Most people who operate DDoS-for-hire services attempt to hide their true identities and location. Proprietors of these so-called “booter” or “stresser” services — designed to knock websites and users offline — have long operated in a legally murky area of cybercrime law. But until recently, their biggest concern wasn’t avoiding capture or shutdown by the feds: It was minimizing harassment from unhappy customers or victims, and insulating themselves against incessant attacks from competing DDoS-for-hire services.
And then there are booter store operators like John Dobbs, a 32-year-old computer science graduate student living in Honolulu, Hawaii. For at least a decade until late last year, Dobbs openly operated IPStresser[.]com, a popular and powerful attack-for-hire service that he registered with the state of Hawaii using his real name and address. Likewise, the domain was registered in Dobbs’s name and hometown in Pennsylvania.
The only work experience Dobbs listed on his resume was as a freelance developer from 2013 to the present day. Dobbs’s resume doesn’t name his booter service, but in it he brags about maintaining websites with half a million page views daily, and “designing server deployments for performance, high-availability and security.”
In December 2022, the U.S. Department of Justice seized Dobbs’s IPStresser website and charged him with one count of aiding and abetting computer intrusions. Prosecutors say his service attracted more than two million registered users, and was responsible for launching a staggering 30 million distinct DDoS attacks.
Microsoft and identity management platform Okta both disclosed this week breaches involving LAPSUS$, a relatively new cybercrime group that specializes in stealing data from big companies and threatening to publish the information unless a ransom demand is paid. Here’s a closer look at LAPSUS$, and some of the low-tech but high-impact methods the group uses to gain access to targeted organizations.
The U.S. Federal Communications Commission (FCC) is asking for feedback on new proposed rules to crack down on SIM swapping and number port-out fraud, increasingly prevalent scams in which identity thieves hijack a target’s mobile phone number and use that to wrest control over the victim’s online identity.
In a Twitter discussion last week on ransomware attacks, KrebsOnSecurity noted that virtually all ransomware strains have a built-in failsafe designed to cover the backsides of the malware purveyors: They simply will not install on a Microsoft Windows computer that already has one of many types of virtual keyboards installed — such as Russian or Ukrainian. So many readers had questions in response to the tweet that I thought it was worth a blog post exploring this one weird cyber defense trick.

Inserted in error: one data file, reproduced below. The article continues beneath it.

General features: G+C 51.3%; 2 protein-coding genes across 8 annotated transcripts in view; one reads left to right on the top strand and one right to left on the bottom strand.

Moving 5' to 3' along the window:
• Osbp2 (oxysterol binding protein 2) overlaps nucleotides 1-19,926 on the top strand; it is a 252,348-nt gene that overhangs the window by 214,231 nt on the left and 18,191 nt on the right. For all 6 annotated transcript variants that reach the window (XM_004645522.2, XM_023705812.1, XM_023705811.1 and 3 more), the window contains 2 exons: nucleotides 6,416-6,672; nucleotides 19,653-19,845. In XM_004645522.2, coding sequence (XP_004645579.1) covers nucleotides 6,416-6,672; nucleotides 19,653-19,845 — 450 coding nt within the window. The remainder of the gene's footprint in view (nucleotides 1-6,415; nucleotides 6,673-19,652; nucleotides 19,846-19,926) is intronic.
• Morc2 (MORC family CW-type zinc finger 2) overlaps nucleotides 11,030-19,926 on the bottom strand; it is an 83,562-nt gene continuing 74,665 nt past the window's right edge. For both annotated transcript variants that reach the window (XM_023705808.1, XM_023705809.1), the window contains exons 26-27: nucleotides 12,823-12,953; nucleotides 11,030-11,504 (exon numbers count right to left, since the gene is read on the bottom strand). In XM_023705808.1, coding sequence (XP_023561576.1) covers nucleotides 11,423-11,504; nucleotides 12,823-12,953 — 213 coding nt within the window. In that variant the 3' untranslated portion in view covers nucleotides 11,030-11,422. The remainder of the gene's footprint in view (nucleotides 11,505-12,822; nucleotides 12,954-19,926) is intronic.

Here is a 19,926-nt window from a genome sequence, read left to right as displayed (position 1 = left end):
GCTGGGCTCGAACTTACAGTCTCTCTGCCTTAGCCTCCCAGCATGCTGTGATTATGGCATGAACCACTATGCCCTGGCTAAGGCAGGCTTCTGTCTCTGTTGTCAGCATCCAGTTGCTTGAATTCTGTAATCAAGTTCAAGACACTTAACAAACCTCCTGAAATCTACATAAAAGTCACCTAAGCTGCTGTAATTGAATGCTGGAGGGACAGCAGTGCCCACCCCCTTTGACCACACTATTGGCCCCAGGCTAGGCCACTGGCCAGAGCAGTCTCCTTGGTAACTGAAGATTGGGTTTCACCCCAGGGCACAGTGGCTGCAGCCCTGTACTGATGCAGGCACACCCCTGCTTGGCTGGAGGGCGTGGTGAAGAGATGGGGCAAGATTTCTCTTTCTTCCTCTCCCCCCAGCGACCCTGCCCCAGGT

SMS text messages were already the weakest link securing just about anything online, mainly because there are tens of thousands of people (many of them low-paid mobile store employees) who can be tricked or bribed into swapping control over a mobile phone number to someone else. Now we’re learning about an entire ecosystem of companies that anyone could use to silently intercept text messages intended for other mobile users.
Globally, hundreds of thousand of organizations running Exchange email servers from Microsoft just got mass-hacked, including at least 30,000 victims in the United States. Each hacked server has been retrofitted with a “web shell” backdoor that gives the bad guys total, remote control, the ability to read all email, and easy access to the victim’s other computers. Researchers are now racing to identify, alert and help victims, and hopefully prevent further mayhem.
The COVID-19 epidemic has brought a wave of email phishing attacks that try to trick work-at-home employees into giving away credentials needed to remotely access their employers’ networks. But one increasingly brazen group of crooks is taking your standard phishing attack to the next level, marketing a voice phishing service that uses a combination of one-on-one phone calls and custom phishing sites to steal VPN credentials from employees.
The New York Times last week ran an interview with several young men who claimed to have had direct contact with those involved in last week’s epic hack against Twitter. These individuals said they were only customers of the person who had access to Twitter’s internal employee tools, and were not responsible for the actual intrusion or bitcoin scams that took place that day. But new information suggests that at least two of them operated a service that resold access to Twitter employees for the purposes of modifying or seizing control of prized Twitter profiles.
For the past year, a site called Privnotes.com has been impersonating Privnote.com, a legitimate, free service that offers private, encrypted messages which self-destruct automatically after they are read. Until recently, I couldn’t quite work out what Privnotes was up to, but today it became crystal clear: Any messages containing bitcoin addresses will be automatically altered to include a different bitcoin address, as long as the Internet addresses of the sender and receiver of the message are not the same.
“BriansClub,” a popular underground store for buying stolen credit card data that uses Yours Truly’s likeness in its advertising, has itself been hacked. The data stolen from BriansClub encompasses more than 26 million credit and debit card records taken from hacked online and brick-and-mortar retailers over the past four years, including almost eight million records uploaded to the shop in 2019 alone.